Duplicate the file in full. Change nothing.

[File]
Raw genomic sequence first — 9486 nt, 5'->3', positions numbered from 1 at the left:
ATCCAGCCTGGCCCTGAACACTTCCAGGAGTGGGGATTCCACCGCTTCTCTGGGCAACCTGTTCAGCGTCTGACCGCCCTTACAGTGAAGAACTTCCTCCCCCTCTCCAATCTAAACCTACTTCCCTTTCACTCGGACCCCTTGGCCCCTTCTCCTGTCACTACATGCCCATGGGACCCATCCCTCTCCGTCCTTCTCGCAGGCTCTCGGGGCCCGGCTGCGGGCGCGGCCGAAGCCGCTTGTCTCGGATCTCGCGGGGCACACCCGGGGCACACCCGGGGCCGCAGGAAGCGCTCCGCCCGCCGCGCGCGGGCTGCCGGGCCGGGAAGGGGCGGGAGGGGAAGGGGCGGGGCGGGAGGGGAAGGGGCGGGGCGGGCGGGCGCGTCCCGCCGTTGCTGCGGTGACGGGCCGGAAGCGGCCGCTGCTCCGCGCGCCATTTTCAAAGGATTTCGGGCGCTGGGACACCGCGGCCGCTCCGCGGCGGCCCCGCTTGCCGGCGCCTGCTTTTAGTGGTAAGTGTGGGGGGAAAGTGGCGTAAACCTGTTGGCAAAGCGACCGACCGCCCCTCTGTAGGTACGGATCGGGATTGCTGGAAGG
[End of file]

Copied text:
Raw genomic sequence first — 9486 nt, 5'->3', positions numbered from 1 at the left:
ATCCAGCCTGGCCCTGAACACTTCCAGGAGTGGGGATTCCACCGCTTCTCTGGGCAACCTGTTCAGCGTCTGACCGCCCTTACAGTGAAGAACTTCCTCCCCCTCTCCAATCTAAACCTACTTCCCTTTCACTCGGACCCCTTGGCCCCTTCTCCTGTCACTACATGCCCATGGGACCCATCCCTCTCCGTCCTTCTCGCAGGCTCTCGGGGCCCGGCTGCGGGCGCGGCCGAAGCCGCTTGTCTCGGATCTCGCGGGGCACACCCGGGGCACACCCGGGGCCGCAGGAAGCGCTCCGCCCGCCGCGCGCGGGCTGCCGGGCCGGGAAGGGGCGGGAGGGGAAGGGGCGGGGCGGGAGGGGAAGGGGCGGGGCGGGCGGGCGCGTCCCGCCGTTGCTGCGGTGACGGGCCGGAAGCGGCCGCTGCTCCGCGCGCCATTTTCAAAGGATTTCGGGCGCTGGGACACCGCGGCCGCTCCGCGGCGGCCCCGCTTGCCGGCGCCTGCTTTTAGTGGTAAGTGTGGGGGGAAAGTGGCGTAAACCTGTTGGCAAAGCGACCGACCGCCCCTCTGTAGGTACGGATCGGGATTGCTGGAAGG